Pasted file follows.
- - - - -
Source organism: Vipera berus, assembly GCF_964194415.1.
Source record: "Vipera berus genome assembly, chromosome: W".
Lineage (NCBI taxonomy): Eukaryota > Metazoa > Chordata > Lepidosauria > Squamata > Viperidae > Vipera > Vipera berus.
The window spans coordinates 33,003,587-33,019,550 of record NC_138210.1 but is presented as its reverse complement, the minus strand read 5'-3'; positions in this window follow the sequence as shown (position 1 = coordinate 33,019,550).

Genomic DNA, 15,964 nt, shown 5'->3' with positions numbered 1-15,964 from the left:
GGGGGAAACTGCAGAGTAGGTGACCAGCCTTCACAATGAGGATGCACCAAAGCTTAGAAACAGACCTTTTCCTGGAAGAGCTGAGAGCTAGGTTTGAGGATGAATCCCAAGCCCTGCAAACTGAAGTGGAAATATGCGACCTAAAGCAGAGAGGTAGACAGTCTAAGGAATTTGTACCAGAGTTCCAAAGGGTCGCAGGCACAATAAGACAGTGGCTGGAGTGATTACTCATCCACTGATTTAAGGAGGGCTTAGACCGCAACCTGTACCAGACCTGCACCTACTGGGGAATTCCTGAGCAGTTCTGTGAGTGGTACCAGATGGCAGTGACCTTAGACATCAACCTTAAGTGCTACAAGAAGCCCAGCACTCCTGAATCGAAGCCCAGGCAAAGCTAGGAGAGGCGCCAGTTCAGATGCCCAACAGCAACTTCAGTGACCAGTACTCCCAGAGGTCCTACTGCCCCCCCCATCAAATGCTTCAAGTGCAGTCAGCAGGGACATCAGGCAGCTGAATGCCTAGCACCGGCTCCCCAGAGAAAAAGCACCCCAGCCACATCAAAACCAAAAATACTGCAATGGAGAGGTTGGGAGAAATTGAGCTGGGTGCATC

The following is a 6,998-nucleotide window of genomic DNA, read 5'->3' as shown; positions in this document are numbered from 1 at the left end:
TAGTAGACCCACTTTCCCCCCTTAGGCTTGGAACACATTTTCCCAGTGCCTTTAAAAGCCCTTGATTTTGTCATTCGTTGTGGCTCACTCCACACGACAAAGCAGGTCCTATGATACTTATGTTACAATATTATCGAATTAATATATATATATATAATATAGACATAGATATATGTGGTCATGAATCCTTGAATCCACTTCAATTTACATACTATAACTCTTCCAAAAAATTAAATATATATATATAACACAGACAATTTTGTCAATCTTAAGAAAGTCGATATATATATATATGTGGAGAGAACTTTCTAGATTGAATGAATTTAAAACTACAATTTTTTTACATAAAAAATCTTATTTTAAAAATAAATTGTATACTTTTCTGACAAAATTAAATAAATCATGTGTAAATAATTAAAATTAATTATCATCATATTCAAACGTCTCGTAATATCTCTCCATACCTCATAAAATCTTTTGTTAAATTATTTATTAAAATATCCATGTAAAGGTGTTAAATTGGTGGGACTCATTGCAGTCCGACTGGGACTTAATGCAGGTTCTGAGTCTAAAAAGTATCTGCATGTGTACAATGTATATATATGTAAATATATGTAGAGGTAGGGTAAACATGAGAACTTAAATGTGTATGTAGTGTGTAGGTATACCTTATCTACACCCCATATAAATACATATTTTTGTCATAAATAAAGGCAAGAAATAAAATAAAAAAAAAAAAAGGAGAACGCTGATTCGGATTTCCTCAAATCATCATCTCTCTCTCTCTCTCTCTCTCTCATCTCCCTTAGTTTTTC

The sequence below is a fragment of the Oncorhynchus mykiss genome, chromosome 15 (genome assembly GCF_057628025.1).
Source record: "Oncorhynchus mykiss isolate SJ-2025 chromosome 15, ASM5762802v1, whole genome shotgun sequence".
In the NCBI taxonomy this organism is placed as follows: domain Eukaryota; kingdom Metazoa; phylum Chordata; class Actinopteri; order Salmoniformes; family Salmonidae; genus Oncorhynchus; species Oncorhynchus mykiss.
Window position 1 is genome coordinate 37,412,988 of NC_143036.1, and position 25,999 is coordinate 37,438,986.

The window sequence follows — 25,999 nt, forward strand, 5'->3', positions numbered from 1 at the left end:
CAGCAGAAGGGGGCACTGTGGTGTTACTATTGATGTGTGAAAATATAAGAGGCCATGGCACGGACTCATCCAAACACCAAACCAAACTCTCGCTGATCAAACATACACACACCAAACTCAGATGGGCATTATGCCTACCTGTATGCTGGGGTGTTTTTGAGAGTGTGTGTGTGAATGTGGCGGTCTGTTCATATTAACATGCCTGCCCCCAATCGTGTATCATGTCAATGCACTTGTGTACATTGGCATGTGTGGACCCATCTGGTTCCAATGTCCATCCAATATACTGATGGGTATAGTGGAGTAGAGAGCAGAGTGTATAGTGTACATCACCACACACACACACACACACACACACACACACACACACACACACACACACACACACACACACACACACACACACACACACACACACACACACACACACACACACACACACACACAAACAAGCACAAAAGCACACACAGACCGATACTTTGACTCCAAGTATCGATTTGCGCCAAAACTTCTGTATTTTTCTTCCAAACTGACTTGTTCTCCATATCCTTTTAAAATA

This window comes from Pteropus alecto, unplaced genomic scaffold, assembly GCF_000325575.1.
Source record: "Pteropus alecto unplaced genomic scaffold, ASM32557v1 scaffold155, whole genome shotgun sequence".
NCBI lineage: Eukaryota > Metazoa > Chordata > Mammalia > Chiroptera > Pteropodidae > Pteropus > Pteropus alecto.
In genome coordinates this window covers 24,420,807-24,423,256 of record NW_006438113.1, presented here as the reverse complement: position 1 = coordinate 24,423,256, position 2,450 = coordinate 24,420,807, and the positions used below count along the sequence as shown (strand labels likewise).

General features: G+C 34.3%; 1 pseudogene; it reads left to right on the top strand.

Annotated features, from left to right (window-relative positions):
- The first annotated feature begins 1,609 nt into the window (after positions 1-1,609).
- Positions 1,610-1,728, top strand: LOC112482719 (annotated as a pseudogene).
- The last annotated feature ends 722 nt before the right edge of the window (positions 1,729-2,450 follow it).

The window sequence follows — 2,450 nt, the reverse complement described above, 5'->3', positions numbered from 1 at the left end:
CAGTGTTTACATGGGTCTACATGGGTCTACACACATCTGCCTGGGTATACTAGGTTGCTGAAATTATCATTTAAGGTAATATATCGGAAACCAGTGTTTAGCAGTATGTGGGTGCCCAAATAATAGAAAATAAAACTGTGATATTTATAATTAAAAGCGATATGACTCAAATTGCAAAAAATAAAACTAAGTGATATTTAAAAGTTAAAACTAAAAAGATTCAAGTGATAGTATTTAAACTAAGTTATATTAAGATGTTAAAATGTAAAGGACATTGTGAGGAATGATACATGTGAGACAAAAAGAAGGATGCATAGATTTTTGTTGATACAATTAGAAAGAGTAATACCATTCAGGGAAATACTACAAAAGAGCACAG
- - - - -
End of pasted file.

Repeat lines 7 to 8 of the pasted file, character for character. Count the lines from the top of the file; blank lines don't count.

The following is a 6,998-nucleotide window of genomic DNA, read 5'->3' as shown; positions in this document are numbered from 1 at the left end:
TAGTAGACCCACTTTCCCCCCTTAGGCTTGGAACACATTTTCCCAGTGCCTTTAAAAGCCCTTGATTTTGTCATTCGTTGTGGCTCACTCCACACGACAAAGCAGGTCCTATGATACTTATGTTACAATATTATCGAATTAATATATATATATATAATATAGACATAGATATATGTGGTCATGAATCCTTGAATCCACTTCAATTTACATACTATAACTCTTCCAAAAAATTAAATATATATATATAACACAGACAATTTTGTCAATCTTAAGAAAGTCGATATATATATATATGTGGAGAGAACTTTCTAGATTGAATGAATTTAAAACTACAATTTTTTTACATAAAAAATCTTATTTTAAAAATAAATTGTATACTTTTCTGACAAAATTAAATAAATCATGTGTAAATAATTAAAATTAATTATCATCATATTCAAACGTCTCGTAATATCTCTCCATACCTCATAAAATCTTTTGTTAAATTATTTATTAAAATATCCATGTAAAGGTGTTAAATTGGTGGGACTCATTGCAGTCCGACTGGGACTTAATGCAGGTTCTGAGTCTAAAAAGTATCTGCATGTGTACAATGTATATATATGTAAATATATGTAGAGGTAGGGTAAACATGAGAACTTAAATGTGTATGTAGTGTGTAGGTATACCTTATCTACACCCCATATAAATACATATTTTTGTCATAAATAAAGGCAAGAAATAAAATAAAAAAAAAAAAAGGAGAACGCTGATTCGGATTTCCTCAAATCATCATCTCTCTCTCTCTCTCTCTCTCTCATCTCCCTTAGTTTTTC